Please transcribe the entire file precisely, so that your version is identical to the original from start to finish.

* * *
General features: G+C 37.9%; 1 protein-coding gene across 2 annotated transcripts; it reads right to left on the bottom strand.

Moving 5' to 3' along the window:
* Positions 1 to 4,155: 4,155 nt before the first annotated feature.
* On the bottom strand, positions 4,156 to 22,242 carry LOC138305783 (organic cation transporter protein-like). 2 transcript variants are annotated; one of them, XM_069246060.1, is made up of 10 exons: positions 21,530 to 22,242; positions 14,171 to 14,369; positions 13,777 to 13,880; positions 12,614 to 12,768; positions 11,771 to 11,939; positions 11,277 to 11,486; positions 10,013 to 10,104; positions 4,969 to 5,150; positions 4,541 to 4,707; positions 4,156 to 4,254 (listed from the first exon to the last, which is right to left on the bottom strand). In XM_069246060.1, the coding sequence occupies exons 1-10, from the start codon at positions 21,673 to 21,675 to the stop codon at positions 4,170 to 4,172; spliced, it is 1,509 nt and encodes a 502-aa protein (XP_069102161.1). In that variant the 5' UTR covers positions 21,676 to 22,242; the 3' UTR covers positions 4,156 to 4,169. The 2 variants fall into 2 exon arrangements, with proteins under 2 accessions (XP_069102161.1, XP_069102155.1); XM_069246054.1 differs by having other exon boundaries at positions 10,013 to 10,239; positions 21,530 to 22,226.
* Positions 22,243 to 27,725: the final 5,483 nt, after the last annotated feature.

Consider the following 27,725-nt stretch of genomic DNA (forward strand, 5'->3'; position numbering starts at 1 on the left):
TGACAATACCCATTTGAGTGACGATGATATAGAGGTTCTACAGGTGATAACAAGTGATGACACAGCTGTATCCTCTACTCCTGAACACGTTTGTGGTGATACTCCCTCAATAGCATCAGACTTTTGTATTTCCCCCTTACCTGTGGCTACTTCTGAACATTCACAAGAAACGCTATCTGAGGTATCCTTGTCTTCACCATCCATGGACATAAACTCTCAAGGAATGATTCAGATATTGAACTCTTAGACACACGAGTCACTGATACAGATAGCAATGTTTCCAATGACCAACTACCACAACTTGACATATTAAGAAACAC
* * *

General features: G+C 37.9%; 1 protein-coding gene across 2 annotated transcripts; it reads right to left on the bottom strand.

Moving 5' to 3' along the window:
* Positions 1 to 4,155: 4,155 nt before the first annotated feature.
* On the bottom strand, positions 4,156 to 22,242 carry LOC138305783 (organic cation transporter protein-like). 2 transcript variants are annotated; one of them, XM_069246060.1, is made up of 10 exons: positions 21,530 to 22,242; positions 14,171 to 14,369; positions 13,777 to 13,880; positions 12,614 to 12,768; positions 11,771 to 11,939; positions 11,277 to 11,486; positions 10,013 to 10,104; positions 4,969 to 5,150; positions 4,541 to 4,707; positions 4,156 to 4,254 (listed from the first exon to the last, which is right to left on the bottom strand). In XM_069246060.1, the coding sequence occupies exons 1-10, from the start codon at positions 21,673 to 21,675 to the stop codon at positions 4,170 to 4,172; spliced, it is 1,509 nt and encodes a 502-aa protein (XP_069102161.1). In that variant the 5' UTR covers positions 21,676 to 22,242; the 3' UTR covers positions 4,156 to 4,169. The 2 variants fall into 2 exon arrangements, with proteins under 2 accessions (XP_069102161.1, XP_069102155.1); XM_069246054.1 differs by having other exon boundaries at positions 10,013 to 10,239; positions 21,530 to 22,226.
* Positions 22,243 to 27,725: the final 5,483 nt, after the last annotated feature.

Consider the following 27,725-nt stretch of genomic DNA (forward strand, 5'->3'; position numbering starts at 1 on the left):
TGACAATACCCATTTGAGTGACGATGATATAGAGGTTCTACAGGTGATAACAAGTGATGACACAGCTGTATCCTCTACTCCTGAACACGTTTGTGGTGATACTCCCTCAATAGCATCAGACTTTTGTATTTCCCCCTTACCTGTGGCTACTTCTGAACATTCACAAGAAACGCTATCTGAGGTATCCTTGTCTTCACCATCCATGGACATAAACTCTCAAGGAATGATTCAGATATTGAACTCTTAGACACACGAGTCACTGATACAGATAGCAATGTTTCCAATGACCAACTACCACAACTTGACATATTAAGAAACAC